Stuff like this: "I'm influenced by hearing someone else's music and thinking 'How the fuck do they do that, technically?', and trying to do my own take on it." If you add these notes, and these sounds, in this order, at this tempo, do you get this emotion, every time? And this: "I'd already settled on what I wanted to do for Andorra, I wanted to figure out how to write pop music, how to compose and arrange it," as if pop music is a quantifiable thing, a science that can be learned, with right and wrong answers at the end. And this, about lyrics: "Rather than on Andorra just sketching some hypothetical scene of two people falling in love, say, just this kind of format for lyrics to mirror what was going on musically in the song, this time it just felt kinda natural that the lyrics had more to do with things going on in my life." If I'd misheard that word 'format' as 'formula', it wouldn't change the meaning, would it? This is what a pop song looks like, now see if you can solve it for x.
And this all begs the question: is that how more of us, or all of us, respond to music, even if we don't realise it? Some people hear a power ballad and recognise the melody as being dramatic and emotional, and then feel the emotion and feel the drama; others hear the same melody and recognise the same formula, but refuse to be led to the same conclusion. What causes these opposite reactions? In an interview last year with Eye Weekly.com, Snaith said "Once I feel like I can do something, it becomes less interesting to do it again." He's found x.
"In high school I was in an indie rock band and all my friends were into that kinda shit but I hated it" Snaith says. "I didn't see the attraction to it until I got to university and then it totally changed, it became this very creative, abstract, more imaginative thing." OK, I cheated there. In the first quote he's talking about music. In the second quote he's talking about maths. Where do you draw the line?
Swim isn't about maths, at all. According to the press sheet, he wanted to make "dance music that sounds like it’s made out of water rather than made out of metallic stuff like most dance music does". "The last track on Andorra [Niobe] is essentially an attempt to rip off James Holden's music," he said on the phone, "to figure out how it works, music where elements seem to breathe and grow and then fall apart. It's a very non-machine-like process and I couldn't figure out how he did it, but I loved the idea".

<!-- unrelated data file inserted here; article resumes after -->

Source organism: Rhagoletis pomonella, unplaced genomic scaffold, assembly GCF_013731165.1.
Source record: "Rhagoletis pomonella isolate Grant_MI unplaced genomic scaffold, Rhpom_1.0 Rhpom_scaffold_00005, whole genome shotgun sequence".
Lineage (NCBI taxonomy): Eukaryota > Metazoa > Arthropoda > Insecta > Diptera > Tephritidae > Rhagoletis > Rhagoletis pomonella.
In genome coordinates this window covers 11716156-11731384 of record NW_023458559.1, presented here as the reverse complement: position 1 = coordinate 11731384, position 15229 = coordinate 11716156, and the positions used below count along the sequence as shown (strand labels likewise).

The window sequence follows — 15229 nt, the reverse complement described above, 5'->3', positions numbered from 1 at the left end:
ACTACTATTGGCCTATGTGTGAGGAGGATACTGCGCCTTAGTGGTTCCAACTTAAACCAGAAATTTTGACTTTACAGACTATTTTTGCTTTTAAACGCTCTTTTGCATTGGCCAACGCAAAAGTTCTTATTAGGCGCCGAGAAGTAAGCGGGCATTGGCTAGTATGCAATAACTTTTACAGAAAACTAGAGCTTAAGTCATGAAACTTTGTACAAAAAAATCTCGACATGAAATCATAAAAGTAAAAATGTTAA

"On a song like Kaili, all the synthesisers are constantly washing around, nothing sits still, everything's moving, appearing and disappearing. So there's this back and forth idea of musical fluidity." So that's why this record is called Swim? "And also just for the totally naive reason that I became obsessed with swimming over the last year, which probably had an influence on me wanting to make the music sound liquid."
So is the clanging percussion on Bowls really made with... bowls? "They're Tibetan singing bowls," he says. "You know you can run a stick around a glass with water? I picked up these bowls while I was in Asia cos I'd always liked the sound of them. I did this kind of thing a lot with this album: I sampled the sound of these two bowls individually and then played them on a keyboard as if they were the starting point for a synthesiser, changed the filter, changed the envelope. So it's kind of a hybrid between a bowl being hit and it being a synthesiser."
Even when Snaith shows his working, he still gets remarkable results.